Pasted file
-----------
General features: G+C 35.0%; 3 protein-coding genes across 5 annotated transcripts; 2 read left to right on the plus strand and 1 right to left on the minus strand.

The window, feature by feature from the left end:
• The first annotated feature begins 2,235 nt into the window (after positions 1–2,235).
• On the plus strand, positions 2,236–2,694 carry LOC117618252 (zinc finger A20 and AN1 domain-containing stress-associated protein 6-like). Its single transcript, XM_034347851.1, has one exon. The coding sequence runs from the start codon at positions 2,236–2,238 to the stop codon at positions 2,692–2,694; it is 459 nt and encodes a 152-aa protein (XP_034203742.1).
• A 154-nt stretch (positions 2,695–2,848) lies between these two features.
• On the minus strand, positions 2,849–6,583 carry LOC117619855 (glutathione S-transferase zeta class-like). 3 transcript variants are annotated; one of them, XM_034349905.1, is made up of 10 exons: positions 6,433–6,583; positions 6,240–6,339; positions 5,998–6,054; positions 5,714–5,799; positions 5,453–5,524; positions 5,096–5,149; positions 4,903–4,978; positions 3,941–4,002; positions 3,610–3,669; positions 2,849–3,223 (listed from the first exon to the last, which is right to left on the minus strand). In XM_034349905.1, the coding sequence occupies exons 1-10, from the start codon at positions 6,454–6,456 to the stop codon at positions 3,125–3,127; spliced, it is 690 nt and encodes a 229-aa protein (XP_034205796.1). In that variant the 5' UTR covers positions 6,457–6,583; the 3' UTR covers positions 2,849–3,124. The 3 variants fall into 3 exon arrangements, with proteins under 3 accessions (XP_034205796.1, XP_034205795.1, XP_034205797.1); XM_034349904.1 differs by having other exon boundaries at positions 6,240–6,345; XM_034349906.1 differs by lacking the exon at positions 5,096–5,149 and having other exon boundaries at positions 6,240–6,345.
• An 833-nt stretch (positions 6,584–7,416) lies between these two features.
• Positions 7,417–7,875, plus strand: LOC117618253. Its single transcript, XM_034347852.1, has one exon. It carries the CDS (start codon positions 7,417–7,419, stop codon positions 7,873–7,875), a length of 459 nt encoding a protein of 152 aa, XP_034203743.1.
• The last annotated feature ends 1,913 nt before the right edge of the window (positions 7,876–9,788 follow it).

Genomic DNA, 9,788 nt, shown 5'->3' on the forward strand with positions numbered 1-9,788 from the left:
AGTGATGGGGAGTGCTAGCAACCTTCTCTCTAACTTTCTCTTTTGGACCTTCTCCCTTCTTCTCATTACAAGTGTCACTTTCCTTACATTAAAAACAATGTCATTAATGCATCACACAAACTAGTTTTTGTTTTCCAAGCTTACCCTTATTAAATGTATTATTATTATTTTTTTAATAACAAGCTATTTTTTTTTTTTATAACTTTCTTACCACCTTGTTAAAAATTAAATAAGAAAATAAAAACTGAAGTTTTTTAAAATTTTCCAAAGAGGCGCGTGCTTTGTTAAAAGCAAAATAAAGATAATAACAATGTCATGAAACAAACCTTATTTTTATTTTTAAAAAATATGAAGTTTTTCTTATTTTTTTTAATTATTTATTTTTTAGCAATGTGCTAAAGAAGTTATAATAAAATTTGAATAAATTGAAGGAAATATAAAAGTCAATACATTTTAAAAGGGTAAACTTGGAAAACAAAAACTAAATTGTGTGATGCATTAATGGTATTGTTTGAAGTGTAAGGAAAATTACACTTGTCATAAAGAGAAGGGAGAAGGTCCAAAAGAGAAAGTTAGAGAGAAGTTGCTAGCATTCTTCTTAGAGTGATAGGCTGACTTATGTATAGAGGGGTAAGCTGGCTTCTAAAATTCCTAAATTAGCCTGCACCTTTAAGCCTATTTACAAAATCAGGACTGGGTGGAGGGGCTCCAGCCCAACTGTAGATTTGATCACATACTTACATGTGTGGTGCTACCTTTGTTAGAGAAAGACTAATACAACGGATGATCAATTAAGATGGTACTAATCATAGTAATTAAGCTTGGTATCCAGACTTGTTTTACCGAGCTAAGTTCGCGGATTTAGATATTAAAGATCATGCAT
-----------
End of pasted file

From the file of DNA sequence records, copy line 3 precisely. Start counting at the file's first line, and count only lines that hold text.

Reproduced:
• The first annotated feature begins 2,235 nt into the window (after positions 1–2,235).